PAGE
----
As his article appears to have been built to stimulate heated arguments with no enlightenment to be found in it's many words, I will say that he has at least succeeded in this, as I can not find anything else this article succeeds at or any other reason for it's existence. Also, I wouldn't call Milo a "tech journalist" anymore than I'd call a /. commenter a writer.
  • by Psyborgue ( 699890 ) on Tuesday April 02, 2013 @12:57PM (#43338975) Homepage Journal
    It's sensationalist to think Glass records and streams everything you see to Google. The way I understand it, it only records or takes a photo when you tell it to, and you can be a lot more discrete with a mobile phone camera (pretending to text) if you really want to record people without their permission. With glass you have to announce, out-loud, that you are recording. Labeling it "surveilance" is simply FUD. The device doesn't even have it's own dedicated internet connection. If the government/whoever wants to track you, there are any number of ways without glass, simplest being your phone or credit cards.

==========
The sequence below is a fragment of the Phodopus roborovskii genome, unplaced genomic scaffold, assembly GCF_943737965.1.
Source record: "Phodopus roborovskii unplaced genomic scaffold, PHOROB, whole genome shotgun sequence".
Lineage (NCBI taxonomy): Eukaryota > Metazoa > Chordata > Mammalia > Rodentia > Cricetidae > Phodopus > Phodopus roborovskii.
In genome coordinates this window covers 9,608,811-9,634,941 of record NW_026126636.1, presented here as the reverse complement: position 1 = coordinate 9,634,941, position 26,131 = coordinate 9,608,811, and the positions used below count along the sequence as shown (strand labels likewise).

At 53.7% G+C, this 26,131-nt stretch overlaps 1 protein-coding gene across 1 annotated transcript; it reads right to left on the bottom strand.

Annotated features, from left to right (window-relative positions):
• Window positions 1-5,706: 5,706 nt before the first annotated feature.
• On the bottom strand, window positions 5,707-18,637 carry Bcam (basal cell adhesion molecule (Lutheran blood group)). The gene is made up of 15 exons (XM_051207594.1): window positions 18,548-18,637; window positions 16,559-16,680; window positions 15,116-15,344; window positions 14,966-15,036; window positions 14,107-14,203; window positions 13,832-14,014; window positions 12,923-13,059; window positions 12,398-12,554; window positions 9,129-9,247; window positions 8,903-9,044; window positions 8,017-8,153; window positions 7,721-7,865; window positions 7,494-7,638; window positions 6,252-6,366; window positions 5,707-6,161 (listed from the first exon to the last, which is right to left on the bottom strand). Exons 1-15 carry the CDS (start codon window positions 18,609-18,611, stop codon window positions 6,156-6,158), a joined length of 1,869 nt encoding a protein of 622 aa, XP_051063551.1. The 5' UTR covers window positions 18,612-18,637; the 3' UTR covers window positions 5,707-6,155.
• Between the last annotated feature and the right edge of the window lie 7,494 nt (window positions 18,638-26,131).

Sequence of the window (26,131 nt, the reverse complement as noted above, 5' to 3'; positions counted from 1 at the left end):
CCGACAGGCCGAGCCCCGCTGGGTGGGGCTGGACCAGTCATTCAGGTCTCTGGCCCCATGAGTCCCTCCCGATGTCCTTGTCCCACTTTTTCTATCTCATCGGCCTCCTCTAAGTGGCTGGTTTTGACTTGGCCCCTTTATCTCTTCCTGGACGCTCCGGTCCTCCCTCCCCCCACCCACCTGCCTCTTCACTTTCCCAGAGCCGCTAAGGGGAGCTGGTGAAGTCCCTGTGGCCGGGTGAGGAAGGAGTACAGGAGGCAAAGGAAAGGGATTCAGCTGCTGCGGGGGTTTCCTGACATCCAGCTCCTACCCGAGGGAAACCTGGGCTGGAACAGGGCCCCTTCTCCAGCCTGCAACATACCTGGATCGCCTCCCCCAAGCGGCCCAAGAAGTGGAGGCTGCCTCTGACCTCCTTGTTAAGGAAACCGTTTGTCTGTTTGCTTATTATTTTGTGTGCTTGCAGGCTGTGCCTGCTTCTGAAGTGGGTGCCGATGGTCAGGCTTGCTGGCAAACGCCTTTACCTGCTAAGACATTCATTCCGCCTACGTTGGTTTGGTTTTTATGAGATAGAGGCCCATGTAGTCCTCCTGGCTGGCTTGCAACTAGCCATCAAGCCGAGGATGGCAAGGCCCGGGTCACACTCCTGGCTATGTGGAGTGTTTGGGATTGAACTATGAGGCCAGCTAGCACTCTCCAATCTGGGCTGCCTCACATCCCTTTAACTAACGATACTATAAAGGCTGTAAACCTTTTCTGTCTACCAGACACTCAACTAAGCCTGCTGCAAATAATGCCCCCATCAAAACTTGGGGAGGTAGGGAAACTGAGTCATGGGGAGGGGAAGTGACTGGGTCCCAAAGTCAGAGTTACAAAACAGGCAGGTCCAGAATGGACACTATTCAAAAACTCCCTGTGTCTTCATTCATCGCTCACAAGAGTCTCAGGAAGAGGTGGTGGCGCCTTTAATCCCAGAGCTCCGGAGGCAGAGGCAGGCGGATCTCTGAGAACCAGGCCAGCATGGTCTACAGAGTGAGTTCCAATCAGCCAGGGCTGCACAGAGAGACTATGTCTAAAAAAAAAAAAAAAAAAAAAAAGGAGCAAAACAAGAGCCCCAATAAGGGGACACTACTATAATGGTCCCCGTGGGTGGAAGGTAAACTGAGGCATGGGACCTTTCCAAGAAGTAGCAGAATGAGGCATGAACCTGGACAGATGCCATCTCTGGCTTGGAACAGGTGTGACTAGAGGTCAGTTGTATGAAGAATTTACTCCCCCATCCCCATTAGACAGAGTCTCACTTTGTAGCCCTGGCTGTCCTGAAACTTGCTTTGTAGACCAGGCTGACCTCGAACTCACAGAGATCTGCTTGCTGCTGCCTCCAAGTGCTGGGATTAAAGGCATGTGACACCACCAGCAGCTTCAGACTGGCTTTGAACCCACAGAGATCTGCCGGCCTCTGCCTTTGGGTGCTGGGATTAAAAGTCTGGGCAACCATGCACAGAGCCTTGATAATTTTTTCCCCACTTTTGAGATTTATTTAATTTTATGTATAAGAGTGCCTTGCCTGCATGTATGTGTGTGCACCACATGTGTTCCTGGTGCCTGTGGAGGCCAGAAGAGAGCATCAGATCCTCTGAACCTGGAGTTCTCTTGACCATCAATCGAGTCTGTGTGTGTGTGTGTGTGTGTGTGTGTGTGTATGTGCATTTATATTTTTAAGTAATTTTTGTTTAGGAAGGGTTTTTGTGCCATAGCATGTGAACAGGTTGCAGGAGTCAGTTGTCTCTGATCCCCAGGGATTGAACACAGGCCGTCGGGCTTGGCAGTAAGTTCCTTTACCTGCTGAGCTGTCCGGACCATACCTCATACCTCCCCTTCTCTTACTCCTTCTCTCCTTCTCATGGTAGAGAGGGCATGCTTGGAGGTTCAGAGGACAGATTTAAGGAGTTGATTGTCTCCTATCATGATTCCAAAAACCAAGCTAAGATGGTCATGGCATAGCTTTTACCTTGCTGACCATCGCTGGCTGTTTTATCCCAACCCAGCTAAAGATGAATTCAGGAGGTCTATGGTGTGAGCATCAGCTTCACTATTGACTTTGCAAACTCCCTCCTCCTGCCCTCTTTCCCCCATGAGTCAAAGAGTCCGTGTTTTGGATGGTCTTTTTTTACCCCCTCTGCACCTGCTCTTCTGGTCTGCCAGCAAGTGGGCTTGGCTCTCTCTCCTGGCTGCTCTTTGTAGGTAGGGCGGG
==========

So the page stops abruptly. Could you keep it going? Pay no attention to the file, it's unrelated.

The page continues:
• by Comrade Ogilvy ( 1719488 ) on Tuesday April 02, 2013 @01:10PM (#43339193)

    I can promise you exactly that will happen, regardless what Google does or does not do. It may take ten years. It may take twenty. It will come.

    On the plus side, it will be a powerful means of curbing police abuse, because under the bright lights of a courtroom turning off those cameras will seem suspicious to every jury. Furthermore the police will need to be trained how to handle false-positives in a professional manner, because the magic software will be constantly showing false positives.

    On the down side, there are ways to abuse this information. Now is the time to think calmly about safeguards.

  • by GodInHell ( 258915 ) on Tuesday April 02, 2013 @01:16PM (#43339263) Homepage
    and to be fair, the streetview data thing was a bunch of useless snippets of data -- no one has accused google of sitting around reading people's e-mails through their streetview cars.